In the particular case wherel the concave spherical mirrors Eil and 5d have focal lengths of 100 cm., tWo eld flattening. lenses L and LE which were found to be satisfactory were made of glasshavingl an index of refraction of 1.46 and the lenses radii of curvature of 11.1.3?! and vertical heights paralleltorthe slits SOV and SE of 4.5,.

The use of such eld flattener lenses increases the resolution of the monochromator byV virtue of the irnproved focussing obtained. It is to be noted that the ield flattener lenses L0 and LE need not belocatedat the terminal slits S0 and SE, but that they may be located at other points along the optic axis such as at positions adjacent to and on opposite sides of theintermediate slit S1.

SPECTRAL CHARACTERLSTICS.

As previously indicated, a Raman spectrum recorded over a range of less than one octave corresponds to yinfrared absorption and emission spectra measured l over seyeral octaves. in the Raman spectrophotometer described herein the span of wavelengths to be detected is actually confined to. a region` between about 3,500 A. tol'aboiit 6,500 A. This limitation of the span of wavelengths-to which the spectrophotometer respondsis established partly bythe characteristics of the glass employed;alongr the optical path and especially the glass used inthe Lagrangeconstant transformer Siti, andpartly by the characteristics ofthe phototube 70. Thus, when ordinary -glassis employed in the Lagrange-constant transformer, radiation having a wavelength less than about 3,500 A. is absorbed. When a phototube such as a type lPZlp'h'ototuberis employe Ito detect the radiation transmitted throughthe monochrmator, radiation havingfa wavelength greater than about 6,5 00 A. is notdetected because the sensitivity ofA the phototubeis yyery low abovethatl wavelength? I OPERATION In using the Raman spectrophotometer o-fwthisinvention, a liquid-sample is placed in the sample cell 14-and this cellis mounted in the source unit 10. rlhe mercury lamp 12 and the fan 2lare then energized in theusual' way. When the emission from the mercuryflamp has been sufliciently stabilized, the motor of the control'unit 60is energized'causing a strip of recording papento be driven past a recording element in the recorder gliv in the conventional manner and simultaneously causing the two dilraction gratings 50v and'SSfto rotate about'their axes at the same rate` thus causing radiation from successive lines of the Raman spectrum'to emerge from the exitY slit SE. As the Raman' spectrum is scanned, the intensity of the energy in the spectrum at different wavelengths is detected bythe phototube 7), amplified by the amplifier 80, andrecorded'by the recorder 90.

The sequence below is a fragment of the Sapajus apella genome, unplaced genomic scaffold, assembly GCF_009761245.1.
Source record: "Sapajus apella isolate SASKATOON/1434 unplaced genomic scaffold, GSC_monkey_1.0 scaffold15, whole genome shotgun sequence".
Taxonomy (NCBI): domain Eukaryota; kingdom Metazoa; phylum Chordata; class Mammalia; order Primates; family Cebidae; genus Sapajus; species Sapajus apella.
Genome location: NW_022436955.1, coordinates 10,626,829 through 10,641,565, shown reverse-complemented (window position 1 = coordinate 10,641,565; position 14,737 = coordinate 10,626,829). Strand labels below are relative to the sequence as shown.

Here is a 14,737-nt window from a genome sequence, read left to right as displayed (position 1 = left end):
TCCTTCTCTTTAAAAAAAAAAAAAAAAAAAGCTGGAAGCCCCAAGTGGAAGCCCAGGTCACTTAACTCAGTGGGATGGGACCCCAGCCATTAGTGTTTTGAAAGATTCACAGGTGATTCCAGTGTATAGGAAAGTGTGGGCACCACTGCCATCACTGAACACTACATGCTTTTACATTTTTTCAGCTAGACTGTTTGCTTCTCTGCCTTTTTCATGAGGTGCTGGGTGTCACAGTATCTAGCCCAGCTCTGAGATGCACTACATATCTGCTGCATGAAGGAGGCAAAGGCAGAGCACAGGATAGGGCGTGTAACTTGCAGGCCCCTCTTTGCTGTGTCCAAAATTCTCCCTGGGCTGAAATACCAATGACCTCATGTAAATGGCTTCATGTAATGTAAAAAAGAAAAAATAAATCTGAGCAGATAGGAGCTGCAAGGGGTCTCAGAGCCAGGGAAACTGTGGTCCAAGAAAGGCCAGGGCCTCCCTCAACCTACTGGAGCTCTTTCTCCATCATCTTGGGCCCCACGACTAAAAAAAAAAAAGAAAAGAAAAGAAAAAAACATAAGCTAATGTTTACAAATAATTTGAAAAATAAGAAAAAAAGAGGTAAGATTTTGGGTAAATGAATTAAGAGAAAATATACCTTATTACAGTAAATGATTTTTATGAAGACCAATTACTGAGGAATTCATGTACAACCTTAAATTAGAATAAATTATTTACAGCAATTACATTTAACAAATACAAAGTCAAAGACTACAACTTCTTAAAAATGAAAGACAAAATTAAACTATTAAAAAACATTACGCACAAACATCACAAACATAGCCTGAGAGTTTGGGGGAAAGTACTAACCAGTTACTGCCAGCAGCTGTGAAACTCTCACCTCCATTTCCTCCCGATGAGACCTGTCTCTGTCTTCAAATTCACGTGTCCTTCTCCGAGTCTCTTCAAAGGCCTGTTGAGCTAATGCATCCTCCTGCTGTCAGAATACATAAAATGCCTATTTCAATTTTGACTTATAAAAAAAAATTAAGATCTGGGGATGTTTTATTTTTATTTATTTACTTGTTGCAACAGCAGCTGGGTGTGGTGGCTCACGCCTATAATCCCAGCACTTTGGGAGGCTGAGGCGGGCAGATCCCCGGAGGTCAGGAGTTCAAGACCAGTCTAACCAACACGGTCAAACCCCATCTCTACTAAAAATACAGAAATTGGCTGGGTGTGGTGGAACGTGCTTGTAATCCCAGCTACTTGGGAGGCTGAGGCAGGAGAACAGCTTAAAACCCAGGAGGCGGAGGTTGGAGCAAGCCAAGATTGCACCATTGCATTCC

Part ofl a typical Raman spectrogram thus produced is` illustrated in Fig. 2. YThe intensity ofv the"various Raman lines are indicatedA by ordinates of this graph. The differential frequencies are indicatedv by the' abscis'sa. However, the peak indicated' atV zero abscissa does n ot represent theV intensity of the Rayleighline of the same Wavelength as the exciting` radiationfbec'ause its intensity is too great to be displayedl simultaneously together with` the other, weaker peaks. The other peaks indicate the intensity of Ramanflines corresponding to various permitted changes ofjenergy leyelfoff` the sample underysoins analysis- Itis, to be Maltha? a Certain amoumgf'backaround and stray radiation appears onv the spectrograrn as indicated by the lower portions ofthe graph between the peaks. The eiiects of such background radiation including thatwhich isY scattered from the wallsofthe-` sample tube is greatly reduced 4at every Wavelength by the'use of the double monochromator, thus makingpossible liable detection of the Raman spectrum of small samples.

Though variouslfeaturesofzthisyinvention have been described with, particular referencedo their application to Raman Spectroscopy, it is Clear that some features of theY inventonmay. be employed inv many Fother. ways- Furthermore, it is .clear that, although only two pariflllarl forms of Raman spectrophotometer have been specificallyI disclosed herein, it will be obviousthat the invention is not limited thereto, but is capable of lembo diment in other. forms. Various changes which will now suggest themselves to those skilled in the art may. be made in the material, form, details of constructionY and arrangement ofthe elements without departing from theV inven-l tion.

The. invention claimed is;